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Extract from "Traditional Villages"

Contrary to most published sketches and drawings the houses were not insubstantial lean-to's but huge one roomed houses. 

The best documentation of a house was that recorded of a house at Adventure Bay on Bruny Island in the eighteenth century. One of the houses described "was so large, long and high that it was used for a mess hall for his officers while they were on land." 

This reference clearly indicates quite a solid and presentable structure, as no English ships captain would have inflicted his officers to use substandard dwellings for a mess hall. This record alone reveals just how much of the village settings and house descriptions were never recorded for unfathomable reasons.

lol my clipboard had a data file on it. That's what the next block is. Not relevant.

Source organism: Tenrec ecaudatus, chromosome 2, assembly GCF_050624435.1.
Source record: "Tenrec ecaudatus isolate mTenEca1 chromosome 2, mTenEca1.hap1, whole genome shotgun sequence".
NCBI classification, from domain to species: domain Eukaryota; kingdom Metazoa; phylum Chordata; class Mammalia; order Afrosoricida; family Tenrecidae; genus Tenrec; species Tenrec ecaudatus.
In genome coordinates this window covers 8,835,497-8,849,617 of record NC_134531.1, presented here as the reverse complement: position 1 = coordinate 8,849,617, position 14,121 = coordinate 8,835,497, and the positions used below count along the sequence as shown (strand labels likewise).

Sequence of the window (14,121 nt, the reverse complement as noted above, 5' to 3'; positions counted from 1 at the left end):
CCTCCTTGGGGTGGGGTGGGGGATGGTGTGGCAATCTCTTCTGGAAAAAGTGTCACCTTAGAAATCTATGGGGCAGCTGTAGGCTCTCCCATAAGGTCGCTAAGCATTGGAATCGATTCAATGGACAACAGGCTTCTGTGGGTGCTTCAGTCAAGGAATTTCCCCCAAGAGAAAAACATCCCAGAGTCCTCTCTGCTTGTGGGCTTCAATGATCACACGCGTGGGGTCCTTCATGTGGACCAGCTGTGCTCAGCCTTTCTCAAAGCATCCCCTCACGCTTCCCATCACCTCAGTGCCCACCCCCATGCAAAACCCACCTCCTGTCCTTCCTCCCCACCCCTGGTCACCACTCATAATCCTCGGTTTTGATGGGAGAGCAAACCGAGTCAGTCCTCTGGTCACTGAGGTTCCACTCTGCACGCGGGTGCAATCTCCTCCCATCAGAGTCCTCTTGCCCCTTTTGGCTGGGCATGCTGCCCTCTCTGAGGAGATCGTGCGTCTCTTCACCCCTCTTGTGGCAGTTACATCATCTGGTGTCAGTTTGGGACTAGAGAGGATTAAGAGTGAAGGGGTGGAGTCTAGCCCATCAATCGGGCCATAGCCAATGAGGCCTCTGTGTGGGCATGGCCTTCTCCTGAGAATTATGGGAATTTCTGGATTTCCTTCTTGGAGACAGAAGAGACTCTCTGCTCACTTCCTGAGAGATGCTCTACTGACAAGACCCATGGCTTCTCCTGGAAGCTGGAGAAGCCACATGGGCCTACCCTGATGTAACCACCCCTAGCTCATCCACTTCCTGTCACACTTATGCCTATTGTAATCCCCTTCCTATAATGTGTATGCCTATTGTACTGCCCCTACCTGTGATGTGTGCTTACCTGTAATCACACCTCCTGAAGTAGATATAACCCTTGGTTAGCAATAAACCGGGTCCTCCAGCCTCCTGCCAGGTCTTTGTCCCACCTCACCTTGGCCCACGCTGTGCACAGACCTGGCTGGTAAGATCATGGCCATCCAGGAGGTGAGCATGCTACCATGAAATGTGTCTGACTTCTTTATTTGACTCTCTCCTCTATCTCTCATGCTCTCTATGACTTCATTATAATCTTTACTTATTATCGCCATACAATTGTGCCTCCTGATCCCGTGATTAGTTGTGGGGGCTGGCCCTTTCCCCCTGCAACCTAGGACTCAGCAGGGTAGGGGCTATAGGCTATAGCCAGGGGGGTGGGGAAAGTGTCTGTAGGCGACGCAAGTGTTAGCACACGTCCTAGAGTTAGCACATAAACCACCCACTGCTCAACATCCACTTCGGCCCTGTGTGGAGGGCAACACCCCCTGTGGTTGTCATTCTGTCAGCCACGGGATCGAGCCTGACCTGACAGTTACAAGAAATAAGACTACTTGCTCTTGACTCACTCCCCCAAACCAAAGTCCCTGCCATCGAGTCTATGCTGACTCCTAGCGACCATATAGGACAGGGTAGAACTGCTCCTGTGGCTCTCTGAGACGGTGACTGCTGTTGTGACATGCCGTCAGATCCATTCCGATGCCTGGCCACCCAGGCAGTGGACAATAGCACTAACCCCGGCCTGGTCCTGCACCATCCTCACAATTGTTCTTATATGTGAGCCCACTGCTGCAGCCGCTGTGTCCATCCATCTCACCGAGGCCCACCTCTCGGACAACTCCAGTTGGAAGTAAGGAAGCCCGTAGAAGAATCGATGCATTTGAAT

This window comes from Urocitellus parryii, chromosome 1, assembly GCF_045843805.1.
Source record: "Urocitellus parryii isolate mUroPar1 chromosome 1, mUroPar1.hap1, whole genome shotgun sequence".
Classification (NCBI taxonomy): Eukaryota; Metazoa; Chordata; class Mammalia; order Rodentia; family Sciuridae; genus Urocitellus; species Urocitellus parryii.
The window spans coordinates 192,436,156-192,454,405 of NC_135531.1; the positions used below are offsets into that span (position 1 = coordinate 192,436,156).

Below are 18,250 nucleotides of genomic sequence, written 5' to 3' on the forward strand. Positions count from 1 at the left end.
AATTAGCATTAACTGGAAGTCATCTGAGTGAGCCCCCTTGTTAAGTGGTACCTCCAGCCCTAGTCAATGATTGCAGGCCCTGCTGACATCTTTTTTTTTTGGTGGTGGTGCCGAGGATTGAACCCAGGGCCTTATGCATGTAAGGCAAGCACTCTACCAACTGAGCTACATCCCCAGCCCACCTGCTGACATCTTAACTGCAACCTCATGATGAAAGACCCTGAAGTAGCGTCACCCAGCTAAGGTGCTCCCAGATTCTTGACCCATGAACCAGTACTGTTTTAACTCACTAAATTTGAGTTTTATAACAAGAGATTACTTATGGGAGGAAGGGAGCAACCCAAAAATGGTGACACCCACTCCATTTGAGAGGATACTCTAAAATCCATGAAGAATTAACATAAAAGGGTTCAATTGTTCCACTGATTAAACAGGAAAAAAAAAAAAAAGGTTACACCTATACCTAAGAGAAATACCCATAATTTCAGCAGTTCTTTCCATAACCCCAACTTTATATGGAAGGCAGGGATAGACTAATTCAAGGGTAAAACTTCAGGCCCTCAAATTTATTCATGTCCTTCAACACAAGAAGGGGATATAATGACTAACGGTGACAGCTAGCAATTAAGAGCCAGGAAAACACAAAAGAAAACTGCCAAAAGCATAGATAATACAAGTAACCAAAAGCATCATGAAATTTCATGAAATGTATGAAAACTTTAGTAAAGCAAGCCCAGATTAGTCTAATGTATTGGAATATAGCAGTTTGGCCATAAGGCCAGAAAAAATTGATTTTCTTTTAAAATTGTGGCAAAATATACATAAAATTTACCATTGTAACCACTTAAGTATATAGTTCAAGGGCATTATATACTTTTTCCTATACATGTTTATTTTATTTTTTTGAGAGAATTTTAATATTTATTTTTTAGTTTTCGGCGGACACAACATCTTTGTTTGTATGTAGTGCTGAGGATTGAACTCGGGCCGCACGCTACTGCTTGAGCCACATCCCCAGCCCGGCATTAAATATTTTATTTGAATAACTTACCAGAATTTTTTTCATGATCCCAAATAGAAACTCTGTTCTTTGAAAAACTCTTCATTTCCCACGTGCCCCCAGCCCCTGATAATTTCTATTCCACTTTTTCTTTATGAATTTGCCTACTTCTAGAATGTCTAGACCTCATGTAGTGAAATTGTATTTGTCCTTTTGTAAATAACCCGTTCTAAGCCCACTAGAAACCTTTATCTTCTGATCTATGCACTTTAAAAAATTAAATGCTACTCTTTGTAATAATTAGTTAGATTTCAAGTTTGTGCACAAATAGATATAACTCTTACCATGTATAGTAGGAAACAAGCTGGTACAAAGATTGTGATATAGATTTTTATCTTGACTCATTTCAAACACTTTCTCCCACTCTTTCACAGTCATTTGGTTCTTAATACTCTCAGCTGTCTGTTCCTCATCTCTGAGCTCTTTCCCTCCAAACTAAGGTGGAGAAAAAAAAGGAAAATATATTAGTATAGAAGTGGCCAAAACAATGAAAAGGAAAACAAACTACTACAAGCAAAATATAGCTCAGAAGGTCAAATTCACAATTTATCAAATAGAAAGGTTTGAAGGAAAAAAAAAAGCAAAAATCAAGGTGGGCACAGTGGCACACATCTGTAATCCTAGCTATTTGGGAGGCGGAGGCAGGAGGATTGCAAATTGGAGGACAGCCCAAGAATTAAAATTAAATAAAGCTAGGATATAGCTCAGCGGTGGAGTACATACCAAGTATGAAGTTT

Villages were common

It is also telling in other ways, perhaps as mentioned before, houses and villages were so common that they were an accepted aspect of Aboriginal life and inadvertently overlooked in the historical accounts. The discovery of houses was not something new or unexpected. There is no surprise in the account of the size or style of the house on Bruny Island, just a plain statement of facts in a journal along with ordinary mundane entries. 

European vs Aboriginal Houses

 

The European slab house and the Traditional Aboriginal house showing that they were identical in size. Numerous accounts and illustrations of the houses imply that the Aboriginal houses were low, small and uncomfortable. While they fail to show a scale they also indicate that the houses were 'primitive' which they were not. They were just different. Suited to a different lifestyle and culture.
 

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